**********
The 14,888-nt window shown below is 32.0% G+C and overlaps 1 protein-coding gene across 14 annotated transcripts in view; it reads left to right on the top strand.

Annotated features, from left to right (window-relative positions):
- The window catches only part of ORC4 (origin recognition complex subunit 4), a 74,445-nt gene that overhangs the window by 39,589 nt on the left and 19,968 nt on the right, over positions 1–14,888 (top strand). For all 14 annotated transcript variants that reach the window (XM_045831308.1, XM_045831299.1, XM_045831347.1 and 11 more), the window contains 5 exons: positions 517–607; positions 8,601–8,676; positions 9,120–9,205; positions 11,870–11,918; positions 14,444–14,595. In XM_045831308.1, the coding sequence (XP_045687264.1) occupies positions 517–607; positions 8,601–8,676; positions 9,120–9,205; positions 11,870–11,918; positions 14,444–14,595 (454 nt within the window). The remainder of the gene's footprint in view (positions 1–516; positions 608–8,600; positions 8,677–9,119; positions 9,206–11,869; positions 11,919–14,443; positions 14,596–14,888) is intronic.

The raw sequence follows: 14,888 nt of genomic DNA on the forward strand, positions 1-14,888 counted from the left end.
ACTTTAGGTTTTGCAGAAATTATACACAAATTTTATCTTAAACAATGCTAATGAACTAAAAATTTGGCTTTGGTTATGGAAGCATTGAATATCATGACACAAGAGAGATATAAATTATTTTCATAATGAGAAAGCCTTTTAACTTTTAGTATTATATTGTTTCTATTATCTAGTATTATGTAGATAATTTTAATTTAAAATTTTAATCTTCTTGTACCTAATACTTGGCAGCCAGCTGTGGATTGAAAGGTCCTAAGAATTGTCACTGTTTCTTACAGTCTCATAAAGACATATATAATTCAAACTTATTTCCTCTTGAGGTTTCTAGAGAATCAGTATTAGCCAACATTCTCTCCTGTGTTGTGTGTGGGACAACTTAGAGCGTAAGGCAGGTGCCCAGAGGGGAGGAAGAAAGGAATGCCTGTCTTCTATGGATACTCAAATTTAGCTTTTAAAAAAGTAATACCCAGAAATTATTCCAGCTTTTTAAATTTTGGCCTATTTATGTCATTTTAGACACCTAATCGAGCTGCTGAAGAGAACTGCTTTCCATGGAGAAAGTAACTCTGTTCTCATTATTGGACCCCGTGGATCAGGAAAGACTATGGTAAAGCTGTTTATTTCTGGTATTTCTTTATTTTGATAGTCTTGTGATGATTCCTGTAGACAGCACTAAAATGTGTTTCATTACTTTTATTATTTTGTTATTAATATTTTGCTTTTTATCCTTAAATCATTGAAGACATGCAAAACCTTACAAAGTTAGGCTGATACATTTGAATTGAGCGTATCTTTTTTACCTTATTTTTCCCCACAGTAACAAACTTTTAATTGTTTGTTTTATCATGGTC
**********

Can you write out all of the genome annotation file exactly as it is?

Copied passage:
The 14,888-nt window shown below is 32.0% G+C and overlaps 1 protein-coding gene across 14 annotated transcripts in view; it reads left to right on the top strand.

Annotated features, from left to right (window-relative positions):
- The window catches only part of ORC4 (origin recognition complex subunit 4), a 74,445-nt gene that overhangs the window by 39,589 nt on the left and 19,968 nt on the right, over positions 1–14,888 (top strand). For all 14 annotated transcript variants that reach the window (XM_045831308.1, XM_045831299.1, XM_045831347.1 and 11 more), the window contains 5 exons: positions 517–607; positions 8,601–8,676; positions 9,120–9,205; positions 11,870–11,918; positions 14,444–14,595. In XM_045831308.1, the coding sequence (XP_045687264.1) occupies positions 517–607; positions 8,601–8,676; positions 9,120–9,205; positions 11,870–11,918; positions 14,444–14,595 (454 nt within the window). The remainder of the gene's footprint in view (positions 1–516; positions 608–8,600; positions 8,677–9,119; positions 9,206–11,869; positions 11,919–14,443; positions 14,596–14,888) is intronic.

The raw sequence follows: 14,888 nt of genomic DNA on the forward strand, positions 1-14,888 counted from the left end.
ACTTTAGGTTTTGCAGAAATTATACACAAATTTTATCTTAAACAATGCTAATGAACTAAAAATTTGGCTTTGGTTATGGAAGCATTGAATATCATGACACAAGAGAGATATAAATTATTTTCATAATGAGAAAGCCTTTTAACTTTTAGTATTATATTGTTTCTATTATCTAGTATTATGTAGATAATTTTAATTTAAAATTTTAATCTTCTTGTACCTAATACTTGGCAGCCAGCTGTGGATTGAAAGGTCCTAAGAATTGTCACTGTTTCTTACAGTCTCATAAAGACATATATAATTCAAACTTATTTCCTCTTGAGGTTTCTAGAGAATCAGTATTAGCCAACATTCTCTCCTGTGTTGTGTGTGGGACAACTTAGAGCGTAAGGCAGGTGCCCAGAGGGGAGGAAGAAAGGAATGCCTGTCTTCTATGGATACTCAAATTTAGCTTTTAAAAAAGTAATACCCAGAAATTATTCCAGCTTTTTAAATTTTGGCCTATTTATGTCATTTTAGACACCTAATCGAGCTGCTGAAGAGAACTGCTTTCCATGGAGAAAGTAACTCTGTTCTCATTATTGGACCCCGTGGATCAGGAAAGACTATGGTAAAGCTGTTTATTTCTGGTATTTCTTTATTTTGATAGTCTTGTGATGATTCCTGTAGACAGCACTAAAATGTGTTTCATTACTTTTATTATTTTGTTATTAATATTTTGCTTTTTATCCTTAAATCATTGAAGACATGCAAAACCTTACAAAGTTAGGCTGATACATTTGAATTGAGCGTATCTTTTTTACCTTATTTTTCCCCACAGTAACAAACTTTTAATTGTTTGTTTTATCATGGTC